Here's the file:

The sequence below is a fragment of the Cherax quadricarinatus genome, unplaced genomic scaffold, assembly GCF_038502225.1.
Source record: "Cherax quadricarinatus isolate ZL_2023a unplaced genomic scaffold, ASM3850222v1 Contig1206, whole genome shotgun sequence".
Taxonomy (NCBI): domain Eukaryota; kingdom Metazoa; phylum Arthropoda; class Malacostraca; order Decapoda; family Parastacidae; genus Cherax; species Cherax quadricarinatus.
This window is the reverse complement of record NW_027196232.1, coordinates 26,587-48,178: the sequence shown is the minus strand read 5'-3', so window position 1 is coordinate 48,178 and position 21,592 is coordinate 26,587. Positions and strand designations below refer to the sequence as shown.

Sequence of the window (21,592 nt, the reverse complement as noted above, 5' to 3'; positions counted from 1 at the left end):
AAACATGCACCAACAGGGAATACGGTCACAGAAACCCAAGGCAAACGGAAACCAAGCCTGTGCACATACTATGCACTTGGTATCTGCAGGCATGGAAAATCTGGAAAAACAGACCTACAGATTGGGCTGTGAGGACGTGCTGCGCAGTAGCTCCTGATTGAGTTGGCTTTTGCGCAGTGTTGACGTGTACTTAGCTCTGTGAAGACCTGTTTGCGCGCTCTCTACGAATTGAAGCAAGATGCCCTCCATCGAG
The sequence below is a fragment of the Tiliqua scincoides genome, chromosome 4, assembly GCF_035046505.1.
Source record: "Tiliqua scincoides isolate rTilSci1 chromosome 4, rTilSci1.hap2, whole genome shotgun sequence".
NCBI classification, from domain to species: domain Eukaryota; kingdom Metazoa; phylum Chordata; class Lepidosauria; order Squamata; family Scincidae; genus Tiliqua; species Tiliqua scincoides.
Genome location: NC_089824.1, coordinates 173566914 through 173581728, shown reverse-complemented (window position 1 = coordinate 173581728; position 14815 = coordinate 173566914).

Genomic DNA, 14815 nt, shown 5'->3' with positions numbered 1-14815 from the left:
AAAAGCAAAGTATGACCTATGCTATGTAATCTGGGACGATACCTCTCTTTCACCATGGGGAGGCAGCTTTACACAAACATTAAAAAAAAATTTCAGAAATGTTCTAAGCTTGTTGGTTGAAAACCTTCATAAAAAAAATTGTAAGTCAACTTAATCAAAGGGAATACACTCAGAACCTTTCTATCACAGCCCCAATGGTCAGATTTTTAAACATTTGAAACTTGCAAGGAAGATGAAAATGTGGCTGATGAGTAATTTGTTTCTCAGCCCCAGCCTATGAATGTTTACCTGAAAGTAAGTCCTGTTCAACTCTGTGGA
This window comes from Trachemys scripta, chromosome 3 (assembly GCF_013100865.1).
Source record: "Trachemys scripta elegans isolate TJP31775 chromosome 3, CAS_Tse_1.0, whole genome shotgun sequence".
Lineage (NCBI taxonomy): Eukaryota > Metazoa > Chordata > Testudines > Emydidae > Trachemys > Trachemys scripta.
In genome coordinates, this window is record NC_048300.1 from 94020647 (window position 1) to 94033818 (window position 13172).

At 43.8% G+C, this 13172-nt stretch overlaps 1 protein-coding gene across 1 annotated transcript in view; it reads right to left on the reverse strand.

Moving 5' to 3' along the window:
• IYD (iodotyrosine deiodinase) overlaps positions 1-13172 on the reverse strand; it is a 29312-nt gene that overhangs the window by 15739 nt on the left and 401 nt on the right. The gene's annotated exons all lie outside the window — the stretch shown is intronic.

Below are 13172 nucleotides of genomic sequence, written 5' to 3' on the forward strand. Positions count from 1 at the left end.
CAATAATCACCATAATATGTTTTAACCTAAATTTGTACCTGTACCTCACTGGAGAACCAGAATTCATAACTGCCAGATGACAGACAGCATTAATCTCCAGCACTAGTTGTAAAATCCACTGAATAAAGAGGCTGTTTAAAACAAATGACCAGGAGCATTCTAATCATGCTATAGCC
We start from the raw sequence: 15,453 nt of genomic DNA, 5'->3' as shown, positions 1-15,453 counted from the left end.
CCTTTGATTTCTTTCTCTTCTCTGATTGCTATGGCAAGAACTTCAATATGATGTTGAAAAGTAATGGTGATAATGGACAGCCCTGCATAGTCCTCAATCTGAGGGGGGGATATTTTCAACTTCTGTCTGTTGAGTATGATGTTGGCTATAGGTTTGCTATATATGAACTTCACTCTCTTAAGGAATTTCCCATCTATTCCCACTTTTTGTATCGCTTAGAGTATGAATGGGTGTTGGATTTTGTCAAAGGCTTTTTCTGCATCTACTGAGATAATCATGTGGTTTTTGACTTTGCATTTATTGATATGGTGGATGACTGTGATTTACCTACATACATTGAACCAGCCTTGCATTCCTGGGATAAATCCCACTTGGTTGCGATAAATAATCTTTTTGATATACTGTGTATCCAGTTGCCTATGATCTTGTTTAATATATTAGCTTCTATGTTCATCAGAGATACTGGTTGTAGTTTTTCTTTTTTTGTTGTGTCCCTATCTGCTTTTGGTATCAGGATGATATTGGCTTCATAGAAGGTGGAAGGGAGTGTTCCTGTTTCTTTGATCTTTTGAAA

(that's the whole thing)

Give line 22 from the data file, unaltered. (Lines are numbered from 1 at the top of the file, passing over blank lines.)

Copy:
We start from the raw sequence: 15,453 nt of genomic DNA, 5'->3' as shown, positions 1-15,453 counted from the left end.